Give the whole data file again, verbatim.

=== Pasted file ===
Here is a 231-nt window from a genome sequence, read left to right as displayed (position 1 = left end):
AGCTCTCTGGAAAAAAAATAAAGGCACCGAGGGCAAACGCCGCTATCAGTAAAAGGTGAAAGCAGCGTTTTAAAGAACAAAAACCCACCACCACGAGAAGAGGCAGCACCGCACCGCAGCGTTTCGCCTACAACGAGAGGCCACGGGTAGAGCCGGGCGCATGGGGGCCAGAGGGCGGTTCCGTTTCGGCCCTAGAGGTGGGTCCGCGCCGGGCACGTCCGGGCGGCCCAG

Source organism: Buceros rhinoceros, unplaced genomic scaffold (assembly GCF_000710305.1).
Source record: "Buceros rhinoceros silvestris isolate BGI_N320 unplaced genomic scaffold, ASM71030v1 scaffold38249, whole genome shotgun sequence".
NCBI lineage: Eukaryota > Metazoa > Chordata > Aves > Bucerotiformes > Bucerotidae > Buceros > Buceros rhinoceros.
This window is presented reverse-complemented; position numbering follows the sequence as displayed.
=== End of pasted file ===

Here is a 231-nt window from a genome sequence, read left to right as displayed (position 1 = left end):
AGCTCTCTGGAAAAAAAATAAAGGCACCGAGGGCAAACGCCGCTATCAGTAAAAGGTGAAAGCAGCGTTTTAAAGAACAAAAACCCACCACCACGAGAAGAGGCAGCACCGCACCGCAGCGTTTCGCCTACAACGAGAGGCCACGGGTAGAGCCGGGCGCATGGGGGCCAGAGGGCGGTTCCGTTTCGGCCCTAGAGGTGGGTCCGCGCCGGGCACGTCCGGGCGGCCCAG

Source organism: Buceros rhinoceros, unplaced genomic scaffold (assembly GCF_000710305.1).
Source record: "Buceros rhinoceros silvestris isolate BGI_N320 unplaced genomic scaffold, ASM71030v1 scaffold38249, whole genome shotgun sequence".
NCBI lineage: Eukaryota > Metazoa > Chordata > Aves > Bucerotiformes > Bucerotidae > Buceros > Buceros rhinoceros.
This window is presented reverse-complemented; position numbering follows the sequence as displayed.